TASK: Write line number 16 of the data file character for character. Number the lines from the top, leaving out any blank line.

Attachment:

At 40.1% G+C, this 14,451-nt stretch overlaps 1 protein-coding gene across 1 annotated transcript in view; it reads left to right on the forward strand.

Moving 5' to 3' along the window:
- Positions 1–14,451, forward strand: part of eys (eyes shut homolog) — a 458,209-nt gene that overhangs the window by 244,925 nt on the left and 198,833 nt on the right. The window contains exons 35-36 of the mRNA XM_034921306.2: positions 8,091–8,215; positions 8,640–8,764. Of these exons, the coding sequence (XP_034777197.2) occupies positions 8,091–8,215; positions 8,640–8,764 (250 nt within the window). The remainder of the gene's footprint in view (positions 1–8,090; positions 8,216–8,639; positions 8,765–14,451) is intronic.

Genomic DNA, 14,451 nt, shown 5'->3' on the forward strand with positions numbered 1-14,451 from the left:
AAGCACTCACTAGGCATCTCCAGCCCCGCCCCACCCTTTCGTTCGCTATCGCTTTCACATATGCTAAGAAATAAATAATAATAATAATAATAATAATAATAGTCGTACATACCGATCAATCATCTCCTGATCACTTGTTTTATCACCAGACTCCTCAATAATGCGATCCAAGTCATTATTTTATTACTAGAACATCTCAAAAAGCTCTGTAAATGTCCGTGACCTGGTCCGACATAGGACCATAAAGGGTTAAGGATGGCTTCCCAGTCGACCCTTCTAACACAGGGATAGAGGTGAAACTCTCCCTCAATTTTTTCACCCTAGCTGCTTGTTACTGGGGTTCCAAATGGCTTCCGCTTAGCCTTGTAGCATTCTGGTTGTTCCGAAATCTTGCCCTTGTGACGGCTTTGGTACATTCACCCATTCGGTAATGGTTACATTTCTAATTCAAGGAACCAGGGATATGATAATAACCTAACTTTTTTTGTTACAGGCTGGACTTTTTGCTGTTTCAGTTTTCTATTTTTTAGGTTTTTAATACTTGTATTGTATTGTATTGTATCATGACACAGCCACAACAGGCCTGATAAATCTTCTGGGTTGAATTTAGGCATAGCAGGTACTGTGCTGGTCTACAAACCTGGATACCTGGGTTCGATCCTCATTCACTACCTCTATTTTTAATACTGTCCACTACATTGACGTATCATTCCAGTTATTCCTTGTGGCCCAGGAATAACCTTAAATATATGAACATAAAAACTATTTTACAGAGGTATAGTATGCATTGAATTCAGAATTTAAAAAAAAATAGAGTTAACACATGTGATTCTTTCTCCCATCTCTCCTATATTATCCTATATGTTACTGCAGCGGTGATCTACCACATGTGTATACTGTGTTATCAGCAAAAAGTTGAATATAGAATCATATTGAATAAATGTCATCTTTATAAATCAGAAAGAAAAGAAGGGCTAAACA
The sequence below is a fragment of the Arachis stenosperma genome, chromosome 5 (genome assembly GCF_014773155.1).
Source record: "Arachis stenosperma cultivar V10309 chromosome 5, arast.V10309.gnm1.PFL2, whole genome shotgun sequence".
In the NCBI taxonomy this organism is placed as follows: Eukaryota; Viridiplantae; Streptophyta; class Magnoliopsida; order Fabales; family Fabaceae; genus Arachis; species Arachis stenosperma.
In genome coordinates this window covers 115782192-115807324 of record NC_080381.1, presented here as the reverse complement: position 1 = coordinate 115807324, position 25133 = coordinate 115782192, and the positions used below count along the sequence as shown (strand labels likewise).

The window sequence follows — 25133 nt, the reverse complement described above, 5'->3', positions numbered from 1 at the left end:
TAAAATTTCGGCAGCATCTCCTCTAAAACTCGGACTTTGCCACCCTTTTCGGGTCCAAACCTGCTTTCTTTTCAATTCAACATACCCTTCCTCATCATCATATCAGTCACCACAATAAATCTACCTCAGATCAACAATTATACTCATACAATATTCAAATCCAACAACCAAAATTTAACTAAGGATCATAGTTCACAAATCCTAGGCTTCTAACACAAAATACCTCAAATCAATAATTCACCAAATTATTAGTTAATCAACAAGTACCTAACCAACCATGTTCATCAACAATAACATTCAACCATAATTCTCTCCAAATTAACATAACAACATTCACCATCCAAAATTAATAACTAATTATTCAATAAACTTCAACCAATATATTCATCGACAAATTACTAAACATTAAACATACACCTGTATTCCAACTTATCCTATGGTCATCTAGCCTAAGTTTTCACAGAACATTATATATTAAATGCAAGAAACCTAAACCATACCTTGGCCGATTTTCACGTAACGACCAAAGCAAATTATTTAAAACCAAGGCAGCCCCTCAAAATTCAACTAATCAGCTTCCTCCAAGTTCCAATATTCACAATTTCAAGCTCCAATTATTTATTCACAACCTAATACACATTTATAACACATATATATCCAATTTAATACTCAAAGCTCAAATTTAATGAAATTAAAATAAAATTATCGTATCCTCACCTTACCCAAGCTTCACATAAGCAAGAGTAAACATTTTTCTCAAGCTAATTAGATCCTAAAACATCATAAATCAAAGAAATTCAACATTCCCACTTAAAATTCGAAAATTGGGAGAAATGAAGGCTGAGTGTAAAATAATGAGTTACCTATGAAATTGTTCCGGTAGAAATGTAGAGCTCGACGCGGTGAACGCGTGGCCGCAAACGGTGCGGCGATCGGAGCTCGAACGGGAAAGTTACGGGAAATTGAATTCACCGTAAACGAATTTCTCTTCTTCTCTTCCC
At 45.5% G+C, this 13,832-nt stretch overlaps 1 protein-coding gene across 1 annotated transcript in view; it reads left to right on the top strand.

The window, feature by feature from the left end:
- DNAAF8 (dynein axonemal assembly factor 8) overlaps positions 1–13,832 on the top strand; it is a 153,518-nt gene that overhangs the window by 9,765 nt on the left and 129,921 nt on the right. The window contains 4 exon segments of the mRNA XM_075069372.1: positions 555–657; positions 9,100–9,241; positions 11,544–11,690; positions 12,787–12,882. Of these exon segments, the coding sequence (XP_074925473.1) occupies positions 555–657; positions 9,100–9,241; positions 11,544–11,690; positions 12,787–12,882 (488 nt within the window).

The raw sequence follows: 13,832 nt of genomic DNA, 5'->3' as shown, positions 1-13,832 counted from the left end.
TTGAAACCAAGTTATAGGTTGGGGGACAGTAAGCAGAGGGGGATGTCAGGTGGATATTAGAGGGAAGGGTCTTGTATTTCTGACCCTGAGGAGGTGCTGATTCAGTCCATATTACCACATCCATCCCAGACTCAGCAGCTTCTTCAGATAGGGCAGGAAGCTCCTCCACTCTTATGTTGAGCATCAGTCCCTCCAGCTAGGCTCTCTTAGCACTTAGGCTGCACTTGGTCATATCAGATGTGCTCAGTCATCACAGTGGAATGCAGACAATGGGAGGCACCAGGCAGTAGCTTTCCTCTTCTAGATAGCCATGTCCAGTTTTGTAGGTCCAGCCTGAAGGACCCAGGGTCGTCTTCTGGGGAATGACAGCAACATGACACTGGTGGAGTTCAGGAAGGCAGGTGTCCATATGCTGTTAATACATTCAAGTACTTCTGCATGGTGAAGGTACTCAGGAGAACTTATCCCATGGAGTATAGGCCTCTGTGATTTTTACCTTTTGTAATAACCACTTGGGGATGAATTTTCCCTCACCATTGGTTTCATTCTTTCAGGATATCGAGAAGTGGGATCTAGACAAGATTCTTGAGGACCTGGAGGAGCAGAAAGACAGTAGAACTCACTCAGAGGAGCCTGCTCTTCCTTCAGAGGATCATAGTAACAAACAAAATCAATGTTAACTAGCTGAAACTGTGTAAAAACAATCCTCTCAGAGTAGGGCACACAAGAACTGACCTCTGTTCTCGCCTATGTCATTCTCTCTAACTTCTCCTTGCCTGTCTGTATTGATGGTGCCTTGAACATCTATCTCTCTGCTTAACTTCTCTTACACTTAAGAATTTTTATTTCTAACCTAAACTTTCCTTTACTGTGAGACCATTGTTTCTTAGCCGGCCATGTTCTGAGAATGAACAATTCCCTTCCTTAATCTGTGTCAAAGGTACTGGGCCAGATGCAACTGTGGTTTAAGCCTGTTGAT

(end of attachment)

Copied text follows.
TTGAAACCAAGTTATAGGTTGGGGGACAGTAAGCAGAGGGGGATGTCAGGTGGATATTAGAGGGAAGGGTCTTGTATTTCTGACCCTGAGGAGGTGCTGATTCAGTCCATATTACCACATCCATCCCAGACTCAGCAGCTTCTTCAGATAGGGCAGGAAGCTCCTCCACTCTTATGTTGAGCATCAGTCCCTCCAGCTAGGCTCTCTTAGCACTTAGGCTGCACTTGGTCATATCAGATGTGCTCAGTCATCACAGTGGAATGCAGACAATGGGAGGCACCAGGCAGTAGCTTTCCTCTTCTAGATAGCCATGTCCAGTTTTGTAGGTCCAGCCTGAAGGACCCAGGGTCGTCTTCTGGGGAATGACAGCAACATGACACTGGTGGAGTTCAGGAAGGCAGGTGTCCATATGCTGTTAATACATTCAAGTACTTCTGCATGGTGAAGGTACTCAGGAGAACTTATCCCATGGAGTATAGGCCTCTGTGATTTTTACCTTTTGTAATAACCACTTGGGGATGAATTTTCCCTCACCATTGGTTTCATTCTTTCAGGATATCGAGAAGTGGGATCTAGACAAGATTCTTGAGGACCTGGAGGAGCAGAAAGACAGTAGAACTCACTCAGAGGAGCCTGCTCTTCCTTCAGAGGATCATAGTAACAAACAAAATCAATGTTAACTAGCTGAAACTGTGTAAAAACAATCCTCTCAGAGTAGGGCACACAAGAACTGACCTCTGTTCTCGCCTATGTCATTCTCTCTAACTTCTCCTTGCCTGTCTGTATTGATGGTGCCTTGAACATCTATCTCTCTGCTTAACTTCTCTTACACTTAAGAATTTTTATTTCTAACCTAAACTTTCCTTTACTGTGAGACCATTGTTTCTTAGCCGGCCATGTTCTGAGAATGAACAATTCCCTTCCTTAATCTGTGTCAAAGGTACTGGGCCAGATGCAACTGTGGTTTAAGCCTGTTGAT